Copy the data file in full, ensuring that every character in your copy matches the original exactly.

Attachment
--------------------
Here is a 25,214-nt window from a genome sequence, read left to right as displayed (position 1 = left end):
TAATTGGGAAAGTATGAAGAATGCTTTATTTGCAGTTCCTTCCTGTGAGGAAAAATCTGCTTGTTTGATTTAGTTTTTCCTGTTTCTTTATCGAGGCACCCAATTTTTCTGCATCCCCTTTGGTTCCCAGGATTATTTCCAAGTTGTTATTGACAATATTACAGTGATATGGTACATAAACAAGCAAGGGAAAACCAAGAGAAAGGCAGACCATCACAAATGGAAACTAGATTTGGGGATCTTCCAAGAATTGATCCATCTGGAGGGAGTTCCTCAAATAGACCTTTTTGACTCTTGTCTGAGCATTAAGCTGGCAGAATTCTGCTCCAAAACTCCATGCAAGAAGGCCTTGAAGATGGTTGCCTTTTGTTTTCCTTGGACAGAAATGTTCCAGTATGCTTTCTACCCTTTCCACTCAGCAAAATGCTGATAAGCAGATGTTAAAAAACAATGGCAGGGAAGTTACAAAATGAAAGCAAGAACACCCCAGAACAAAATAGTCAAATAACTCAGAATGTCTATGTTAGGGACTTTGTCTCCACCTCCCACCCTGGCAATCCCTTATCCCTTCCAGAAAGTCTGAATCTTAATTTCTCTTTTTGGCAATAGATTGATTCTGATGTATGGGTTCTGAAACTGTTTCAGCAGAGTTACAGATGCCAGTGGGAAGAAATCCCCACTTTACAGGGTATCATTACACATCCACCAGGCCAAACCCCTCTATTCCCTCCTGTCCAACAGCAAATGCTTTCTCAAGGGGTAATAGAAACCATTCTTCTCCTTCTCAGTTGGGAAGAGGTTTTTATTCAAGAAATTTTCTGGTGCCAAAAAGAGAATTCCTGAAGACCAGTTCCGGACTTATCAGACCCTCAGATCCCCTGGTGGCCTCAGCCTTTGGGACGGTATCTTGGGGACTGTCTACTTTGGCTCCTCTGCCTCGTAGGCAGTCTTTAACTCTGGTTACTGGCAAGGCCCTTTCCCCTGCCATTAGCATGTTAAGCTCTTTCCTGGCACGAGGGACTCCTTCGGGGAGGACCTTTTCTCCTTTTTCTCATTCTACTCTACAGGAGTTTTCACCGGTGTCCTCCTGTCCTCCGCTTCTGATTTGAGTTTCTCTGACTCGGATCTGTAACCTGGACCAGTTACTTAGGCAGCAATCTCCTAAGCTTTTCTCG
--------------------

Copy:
Here is a 25,214-nt window from a genome sequence, read left to right as displayed (position 1 = left end):
TAATTGGGAAAGTATGAAGAATGCTTTATTTGCAGTTCCTTCCTGTGAGGAAAAATCTGCTTGTTTGATTTAGTTTTTCCTGTTTCTTTATCGAGGCACCCAATTTTTCTGCATCCCCTTTGGTTCCCAGGATTATTTCCAAGTTGTTATTGACAATATTACAGTGATATGGTACATAAACAAGCAAGGGAAAACCAAGAGAAAGGCAGACCATCACAAATGGAAACTAGATTTGGGGATCTTCCAAGAATTGATCCATCTGGAGGGAGTTCCTCAAATAGACCTTTTTGACTCTTGTCTGAGCATTAAGCTGGCAGAATTCTGCTCCAAAACTCCATGCAAGAAGGCCTTGAAGATGGTTGCCTTTTGTTTTCCTTGGACAGAAATGTTCCAGTATGCTTTCTACCCTTTCCACTCAGCAAAATGCTGATAAGCAGATGTTAAAAAACAATGGCAGGGAAGTTACAAAATGAAAGCAAGAACACCCCAGAACAAAATAGTCAAATAACTCAGAATGTCTATGTTAGGGACTTTGTCTCCACCTCCCACCCTGGCAATCCCTTATCCCTTCCAGAAAGTCTGAATCTTAATTTCTCTTTTTGGCAATAGATTGATTCTGATGTATGGGTTCTGAAACTGTTTCAGCAGAGTTACAGATGCCAGTGGGAAGAAATCCCCACTTTACAGGGTATCATTACACATCCACCAGGCCAAACCCCTCTATTCCCTCCTGTCCAACAGCAAATGCTTTCTCAAGGGGTAATAGAAACCATTCTTCTCCTTCTCAGTTGGGAAGAGGTTTTTATTCAAGAAATTTTCTGGTGCCAAAAAGAGAATTCCTGAAGACCAGTTCCGGACTTATCAGACCCTCAGATCCCCTGGTGGCCTCAGCCTTTGGGACGGTATCTTGGGGACTGTCTACTTTGGCTCCTCTGCCTCGTAGGCAGTCTTTAACTCTGGTTACTGGCAAGGCCCTTTCCCCTGCCATTAGCATGTTAAGCTCTTTCCTGGCACGAGGGACTCCTTCGGGGAGGACCTTTTCTCCTTTTTCTCATTCTACTCTACAGGAGTTTTCACCGGTGTCCTCCTGTCCTCCGCTTCTGATTTGAGTTTCTCTGACTCGGATCTGTAACCTGGACCAGTTACTTAGGCAGCAATCTCCTAAGCTTTTCTCG